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Russia says international envoy Kofi Annan will visit Moscow on Monday to discuss the ongoing crisis in Syria. Russia also called for an inquiry into an alleged massacre that took place in the village of Tramseh on Thursday. "We have no doubt that this wrongdoing serves the interests of those powers that are not seeking peace but persistently seek to sow the seeds of interconfessional and civilian conflict on Syrian soil," Russia's foreign ministry said in a statement, according to Reuters. Moscow did not apportion blame for the killings.

Read more on Reuters.com.

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The Associated Press obtained a video that purports to show the aftermath of an alleged massacre in the village of Tramseh, near Hama.

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How do Syria's fighters get their arms? An overview put together by Reuters explains that there are three gateways to the country -- Lebanon, Turkey, and Iraq.

Syrian rebels are smuggling small arms into Syria through a network of land and sea routes involving cargo ships and trucks moving through Turkey, Lebanon and Iraq, maritime intelligence and Free Syrian Army (FSA) officers say.

Western and regional powers deny any suggestion they are involved in gun running. Their interest in the sensitive border region lies rather in screening to ensure powerful weapons such as surface to air missiles do not find their way to Islamist or other militants.

Read the full report here.

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syria This citizen journalism image made from video provided by Shaam News Network SNN, purports to show a victim wounded by violence that, according to anti-regime activists, was carried out by government forces in Tremseh, Syria about 15 kilometers (nine miles) northwest of the central city of Hama, Thursday, July 12, 2012. The accounts, some of which claim more than 200 people were killed in the violence Thursday, could not be independently confirmed, but would mark the latest in a string of brutal offensives by Syrian forces attempting to crush the rebellion. (AP Photo/Shaam News Network, SNN)


syria This citizen journalism image made from video provided by Shaam News Network SNN, purports to show a man mourning a victim killed by violence that, according to anti-regime activists, was carried out by government forces in Tremseh, Syria about 15 kilometers (nine miles) northwest of the central city of Hama, Thursday, July 12, 2012. (AP Photo/Shaam News Network, SNN)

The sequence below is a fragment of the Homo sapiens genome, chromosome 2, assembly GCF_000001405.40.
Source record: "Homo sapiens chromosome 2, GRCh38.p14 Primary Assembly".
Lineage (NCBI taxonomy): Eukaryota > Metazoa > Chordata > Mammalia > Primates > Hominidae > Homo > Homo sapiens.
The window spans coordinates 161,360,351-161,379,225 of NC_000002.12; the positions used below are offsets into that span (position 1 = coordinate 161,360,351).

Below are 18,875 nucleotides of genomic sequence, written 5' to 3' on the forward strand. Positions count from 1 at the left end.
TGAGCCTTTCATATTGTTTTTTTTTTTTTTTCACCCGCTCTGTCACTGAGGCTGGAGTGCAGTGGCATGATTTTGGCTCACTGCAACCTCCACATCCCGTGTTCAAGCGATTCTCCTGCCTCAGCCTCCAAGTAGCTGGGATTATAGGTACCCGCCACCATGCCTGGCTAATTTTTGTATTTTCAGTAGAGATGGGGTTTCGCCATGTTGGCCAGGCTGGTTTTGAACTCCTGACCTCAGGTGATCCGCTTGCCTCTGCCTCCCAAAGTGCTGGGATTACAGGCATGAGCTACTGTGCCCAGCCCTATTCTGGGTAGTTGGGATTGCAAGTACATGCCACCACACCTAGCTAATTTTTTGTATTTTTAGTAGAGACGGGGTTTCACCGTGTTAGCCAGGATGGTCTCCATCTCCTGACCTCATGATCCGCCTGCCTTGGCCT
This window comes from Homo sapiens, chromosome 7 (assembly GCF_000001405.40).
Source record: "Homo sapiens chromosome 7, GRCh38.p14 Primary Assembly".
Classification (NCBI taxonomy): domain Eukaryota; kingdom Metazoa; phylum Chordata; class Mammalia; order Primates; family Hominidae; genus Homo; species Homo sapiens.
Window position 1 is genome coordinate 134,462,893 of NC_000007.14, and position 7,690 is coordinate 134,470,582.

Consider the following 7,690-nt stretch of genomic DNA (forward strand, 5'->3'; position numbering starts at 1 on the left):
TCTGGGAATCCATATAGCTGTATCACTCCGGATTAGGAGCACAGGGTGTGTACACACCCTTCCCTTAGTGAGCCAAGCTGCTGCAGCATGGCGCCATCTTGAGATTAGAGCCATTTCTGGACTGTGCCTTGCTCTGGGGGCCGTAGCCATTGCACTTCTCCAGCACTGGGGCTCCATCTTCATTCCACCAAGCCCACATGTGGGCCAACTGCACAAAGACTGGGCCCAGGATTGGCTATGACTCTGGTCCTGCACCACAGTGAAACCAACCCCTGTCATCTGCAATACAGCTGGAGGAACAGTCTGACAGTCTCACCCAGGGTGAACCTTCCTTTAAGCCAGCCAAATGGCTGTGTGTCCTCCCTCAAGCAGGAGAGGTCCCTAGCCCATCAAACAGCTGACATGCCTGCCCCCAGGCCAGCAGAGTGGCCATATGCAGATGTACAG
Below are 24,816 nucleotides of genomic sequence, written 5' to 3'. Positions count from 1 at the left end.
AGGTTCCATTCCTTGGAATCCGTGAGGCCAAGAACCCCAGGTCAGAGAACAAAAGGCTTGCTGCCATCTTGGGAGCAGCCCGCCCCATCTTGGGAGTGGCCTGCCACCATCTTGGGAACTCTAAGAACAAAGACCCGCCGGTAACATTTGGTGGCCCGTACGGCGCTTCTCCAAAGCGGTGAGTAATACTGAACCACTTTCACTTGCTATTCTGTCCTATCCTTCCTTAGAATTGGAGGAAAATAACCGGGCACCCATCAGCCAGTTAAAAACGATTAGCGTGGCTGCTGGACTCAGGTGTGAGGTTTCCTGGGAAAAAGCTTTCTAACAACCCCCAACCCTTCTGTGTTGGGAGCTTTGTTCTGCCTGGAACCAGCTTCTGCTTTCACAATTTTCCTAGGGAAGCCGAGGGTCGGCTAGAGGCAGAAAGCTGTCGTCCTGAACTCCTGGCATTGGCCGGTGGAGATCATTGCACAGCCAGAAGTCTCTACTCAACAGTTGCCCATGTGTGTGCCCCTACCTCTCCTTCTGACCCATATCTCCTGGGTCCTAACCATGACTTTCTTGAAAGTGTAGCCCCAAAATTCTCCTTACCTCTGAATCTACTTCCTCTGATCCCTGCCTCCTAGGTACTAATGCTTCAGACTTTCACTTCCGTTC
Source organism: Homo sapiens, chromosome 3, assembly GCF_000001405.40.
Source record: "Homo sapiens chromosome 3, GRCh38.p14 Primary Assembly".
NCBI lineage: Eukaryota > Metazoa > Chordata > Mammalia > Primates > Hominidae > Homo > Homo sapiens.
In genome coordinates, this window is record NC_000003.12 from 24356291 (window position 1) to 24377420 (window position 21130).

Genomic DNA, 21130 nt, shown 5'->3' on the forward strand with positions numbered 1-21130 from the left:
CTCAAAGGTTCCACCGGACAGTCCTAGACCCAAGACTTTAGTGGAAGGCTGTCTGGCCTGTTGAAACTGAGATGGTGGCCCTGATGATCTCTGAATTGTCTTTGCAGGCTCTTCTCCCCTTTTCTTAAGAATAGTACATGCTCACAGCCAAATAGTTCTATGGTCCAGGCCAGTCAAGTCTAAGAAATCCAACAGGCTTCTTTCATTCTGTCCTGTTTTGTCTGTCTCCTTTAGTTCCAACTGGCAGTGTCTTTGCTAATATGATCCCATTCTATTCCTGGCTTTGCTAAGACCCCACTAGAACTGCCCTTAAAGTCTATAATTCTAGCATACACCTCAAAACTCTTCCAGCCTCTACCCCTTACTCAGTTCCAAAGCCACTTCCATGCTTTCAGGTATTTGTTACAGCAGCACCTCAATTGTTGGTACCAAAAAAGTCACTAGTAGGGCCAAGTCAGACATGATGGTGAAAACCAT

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According to the Hama Revolutionary Council, a Syrian opposition group, more than 220 people have been killed in a new alleged massacre in Taramseh. Earlier reports said more than 100 people were killed. "More than 220 people fell today in Taramseh," the Council said in a statement. "They died from bombardment by tanks and helicopters, artillery shelling and summary executions."

Fadi Sameh, an opposition activist from Taramseh, told Reuters he had left the town before the reported massacre but was in touch with residents. "It appears that Alawite militiamen from surrounding villages descended on Taramseh after its rebel defenders pulled out, and started killing the people. Whole houses have been destroyed and burned from the shelling," Sameh claimed.

Read more on Reuters.com.

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Syrian activist Rami Jarrah tweets that Syrian State TV has confirmed deaths in Tremseh. "Terrorists" is often the term used by the Syrian regime for opposition forces.

@ AlexanderPageSY : Syrian State TV: clashes between security apparatus & terrorists in #Tremseh of #Hama leaves large numbers of terrorists killed #Syria

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@ Reuters : UPDATE: DEATH TOLL IN SYRIAN FORCES' ATTACK ON VILLAGE IN SYRIA'S HAMA REGION IS MORE THAN 200, MOSTLY CIVILIANS - OPPOSITION ACTIVISTS

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@ Reuters : At least 100 killed in Syrian village: opposition activists http://t.co/FG3fJwu8